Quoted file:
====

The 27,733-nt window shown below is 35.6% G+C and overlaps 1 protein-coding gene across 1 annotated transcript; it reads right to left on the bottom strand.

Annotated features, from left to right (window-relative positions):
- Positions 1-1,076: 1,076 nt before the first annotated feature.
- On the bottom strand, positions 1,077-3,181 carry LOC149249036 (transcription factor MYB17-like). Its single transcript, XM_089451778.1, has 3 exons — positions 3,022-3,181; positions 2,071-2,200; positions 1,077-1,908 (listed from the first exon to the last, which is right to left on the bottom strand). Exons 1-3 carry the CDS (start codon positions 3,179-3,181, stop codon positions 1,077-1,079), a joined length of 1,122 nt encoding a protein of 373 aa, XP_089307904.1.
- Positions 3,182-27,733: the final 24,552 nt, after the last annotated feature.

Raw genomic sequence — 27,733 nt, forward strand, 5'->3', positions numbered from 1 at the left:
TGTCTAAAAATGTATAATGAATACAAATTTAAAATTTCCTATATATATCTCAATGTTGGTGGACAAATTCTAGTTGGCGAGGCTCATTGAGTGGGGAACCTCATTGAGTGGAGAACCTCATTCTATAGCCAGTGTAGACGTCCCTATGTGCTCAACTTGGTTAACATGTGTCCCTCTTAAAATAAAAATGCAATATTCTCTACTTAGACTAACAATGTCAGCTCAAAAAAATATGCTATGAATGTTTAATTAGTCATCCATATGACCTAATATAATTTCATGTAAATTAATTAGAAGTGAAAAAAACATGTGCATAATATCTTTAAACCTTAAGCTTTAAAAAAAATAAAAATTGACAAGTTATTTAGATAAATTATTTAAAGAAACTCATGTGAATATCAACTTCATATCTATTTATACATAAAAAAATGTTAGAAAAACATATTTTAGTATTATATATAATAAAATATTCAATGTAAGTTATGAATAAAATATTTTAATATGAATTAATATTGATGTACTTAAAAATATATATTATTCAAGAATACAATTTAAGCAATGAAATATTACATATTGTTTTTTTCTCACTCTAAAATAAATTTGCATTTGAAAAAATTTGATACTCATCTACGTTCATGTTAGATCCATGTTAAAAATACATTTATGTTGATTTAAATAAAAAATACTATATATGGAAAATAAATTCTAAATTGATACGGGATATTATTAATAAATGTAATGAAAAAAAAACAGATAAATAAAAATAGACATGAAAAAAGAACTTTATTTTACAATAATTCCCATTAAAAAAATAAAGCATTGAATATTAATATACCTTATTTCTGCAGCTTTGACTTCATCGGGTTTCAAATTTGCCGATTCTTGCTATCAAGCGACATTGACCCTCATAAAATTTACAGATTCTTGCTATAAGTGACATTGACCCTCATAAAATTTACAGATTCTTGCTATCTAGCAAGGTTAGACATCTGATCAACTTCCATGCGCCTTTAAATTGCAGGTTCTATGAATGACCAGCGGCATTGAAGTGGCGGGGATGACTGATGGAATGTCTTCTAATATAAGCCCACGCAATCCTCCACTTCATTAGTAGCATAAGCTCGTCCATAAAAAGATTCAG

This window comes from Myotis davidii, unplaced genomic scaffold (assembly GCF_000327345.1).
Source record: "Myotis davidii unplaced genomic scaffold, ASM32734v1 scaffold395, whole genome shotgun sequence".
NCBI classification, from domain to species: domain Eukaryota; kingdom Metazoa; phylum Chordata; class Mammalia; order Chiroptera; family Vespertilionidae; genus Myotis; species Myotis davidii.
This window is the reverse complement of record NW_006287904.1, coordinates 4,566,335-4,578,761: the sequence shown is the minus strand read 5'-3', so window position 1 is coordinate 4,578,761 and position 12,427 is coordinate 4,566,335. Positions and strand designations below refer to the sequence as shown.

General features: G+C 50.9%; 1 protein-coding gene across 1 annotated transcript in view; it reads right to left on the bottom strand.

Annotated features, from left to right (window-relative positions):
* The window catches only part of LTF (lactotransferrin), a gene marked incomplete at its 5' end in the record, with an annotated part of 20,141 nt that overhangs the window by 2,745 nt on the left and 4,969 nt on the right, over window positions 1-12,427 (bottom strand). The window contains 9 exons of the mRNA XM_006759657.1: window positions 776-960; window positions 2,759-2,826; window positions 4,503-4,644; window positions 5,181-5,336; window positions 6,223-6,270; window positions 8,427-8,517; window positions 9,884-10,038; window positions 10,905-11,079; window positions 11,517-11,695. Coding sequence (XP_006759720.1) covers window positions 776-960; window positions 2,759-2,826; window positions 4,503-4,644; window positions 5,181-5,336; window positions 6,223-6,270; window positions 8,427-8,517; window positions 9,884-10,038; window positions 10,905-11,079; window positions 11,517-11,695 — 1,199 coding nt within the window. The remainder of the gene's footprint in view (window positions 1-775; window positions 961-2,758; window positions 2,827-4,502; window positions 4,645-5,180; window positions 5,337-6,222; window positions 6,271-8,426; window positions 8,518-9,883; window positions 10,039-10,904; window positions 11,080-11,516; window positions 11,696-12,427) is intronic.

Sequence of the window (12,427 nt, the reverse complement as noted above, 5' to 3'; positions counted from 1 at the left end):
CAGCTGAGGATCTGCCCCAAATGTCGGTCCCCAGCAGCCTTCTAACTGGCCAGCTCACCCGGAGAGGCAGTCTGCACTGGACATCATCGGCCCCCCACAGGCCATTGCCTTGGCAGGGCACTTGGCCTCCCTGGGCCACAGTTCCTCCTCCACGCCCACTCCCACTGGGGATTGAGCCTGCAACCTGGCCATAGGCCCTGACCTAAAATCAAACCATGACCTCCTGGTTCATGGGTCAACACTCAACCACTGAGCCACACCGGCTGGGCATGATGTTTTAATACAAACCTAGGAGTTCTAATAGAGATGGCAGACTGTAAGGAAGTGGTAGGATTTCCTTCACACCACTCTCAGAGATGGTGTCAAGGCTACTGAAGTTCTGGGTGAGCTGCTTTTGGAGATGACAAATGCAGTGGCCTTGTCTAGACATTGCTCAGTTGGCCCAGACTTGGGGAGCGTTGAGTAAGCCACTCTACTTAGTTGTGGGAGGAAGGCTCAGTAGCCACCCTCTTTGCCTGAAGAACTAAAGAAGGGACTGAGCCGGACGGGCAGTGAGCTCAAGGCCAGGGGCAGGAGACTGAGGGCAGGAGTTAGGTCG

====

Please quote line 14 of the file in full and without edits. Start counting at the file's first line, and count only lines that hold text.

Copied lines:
* The window catches only part of LTF (lactotransferrin), a gene marked incomplete at its 5' end in the record, with an annotated part of 20,141 nt that overhangs the window by 2,745 nt on the left and 4,969 nt on the right, over window positions 1-12,427 (bottom strand). The window contains 9 exons of the mRNA XM_006759657.1: window positions 776-960; window positions 2,759-2,826; window positions 4,503-4,644; window positions 5,181-5,336; window positions 6,223-6,270; window positions 8,427-8,517; window positions 9,884-10,038; window positions 10,905-11,079; window positions 11,517-11,695. Coding sequence (XP_006759720.1) covers window positions 776-960; window positions 2,759-2,826; window positions 4,503-4,644; window positions 5,181-5,336; window positions 6,223-6,270; window positions 8,427-8,517; window positions 9,884-10,038; window positions 10,905-11,079; window positions 11,517-11,695 — 1,199 coding nt within the window. The remainder of the gene's footprint in view (window positions 1-775; window positions 961-2,758; window positions 2,827-4,502; window positions 4,645-5,180; window positions 5,337-6,222; window positions 6,271-8,426; window positions 8,518-9,883; window positions 10,039-10,904; window positions 11,080-11,516; window positions 11,696-12,427) is intronic.